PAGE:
In response to threats and counter-protests, the meetups were cancelled. And in an ironic twist, the blogger who has been accused of exploiting the shyness and anger of young shut-in men was photographed speaking to police outside a Maryland residence that's actually his mother's house, where he appears to live in the basement
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Sandy Rios


Sandy Rios is listed (or ranked) 3 on the list Who Is the Worst Person of the Week? (Feb. 1-7)
Photo: via Reddit

What Happened: The far-right American Family Association’s director of governmental affairs, Rios claimed on the air that the Flint water crisis and Zika virus pandemic were made up by liberals to scare and distract people.

The Details: Rios is one of the most virulent propagandists in the conservative movement, regularly accusing immigrants, gay people, and Muslims of all manner of terrible things. On her radio show this week, Rios was confronted by a caller who took her and other conservatives to task for largely ignoring the lead poisoning of the water in Flint.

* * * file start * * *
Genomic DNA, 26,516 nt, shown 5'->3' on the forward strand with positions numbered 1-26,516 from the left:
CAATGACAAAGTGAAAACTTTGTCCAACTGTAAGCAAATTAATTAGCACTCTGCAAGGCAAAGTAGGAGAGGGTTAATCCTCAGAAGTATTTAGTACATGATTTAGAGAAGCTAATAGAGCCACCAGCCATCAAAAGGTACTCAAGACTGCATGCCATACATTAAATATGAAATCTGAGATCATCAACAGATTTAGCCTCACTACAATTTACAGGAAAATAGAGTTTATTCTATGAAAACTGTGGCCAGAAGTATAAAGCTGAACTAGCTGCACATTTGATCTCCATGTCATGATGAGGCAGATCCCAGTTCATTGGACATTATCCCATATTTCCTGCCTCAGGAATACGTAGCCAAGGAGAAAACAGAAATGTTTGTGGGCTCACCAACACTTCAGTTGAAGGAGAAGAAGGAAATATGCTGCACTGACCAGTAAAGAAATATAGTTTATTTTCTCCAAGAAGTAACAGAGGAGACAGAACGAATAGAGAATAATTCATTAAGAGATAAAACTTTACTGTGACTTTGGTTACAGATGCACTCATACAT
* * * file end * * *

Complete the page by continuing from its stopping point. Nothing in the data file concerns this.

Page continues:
In response, Rios claimed that the crisis was the fault of Democrats, and that it's not a big deal, but is instead trumped up largely to scare people away from thinking about more important issues - namely, ISIS and illegal immigration. 

"The left loves to, they’re now creating this, I’m sorry, I’m going to really go out on a limb here, this Zika virus which I haven’t talked about," Rios stammered. "They love to come up with tragedies and they love to blame and they love to scare people. I think this issue in Michigan is a serious one but I don’t think it’s the big issue that these other issues are."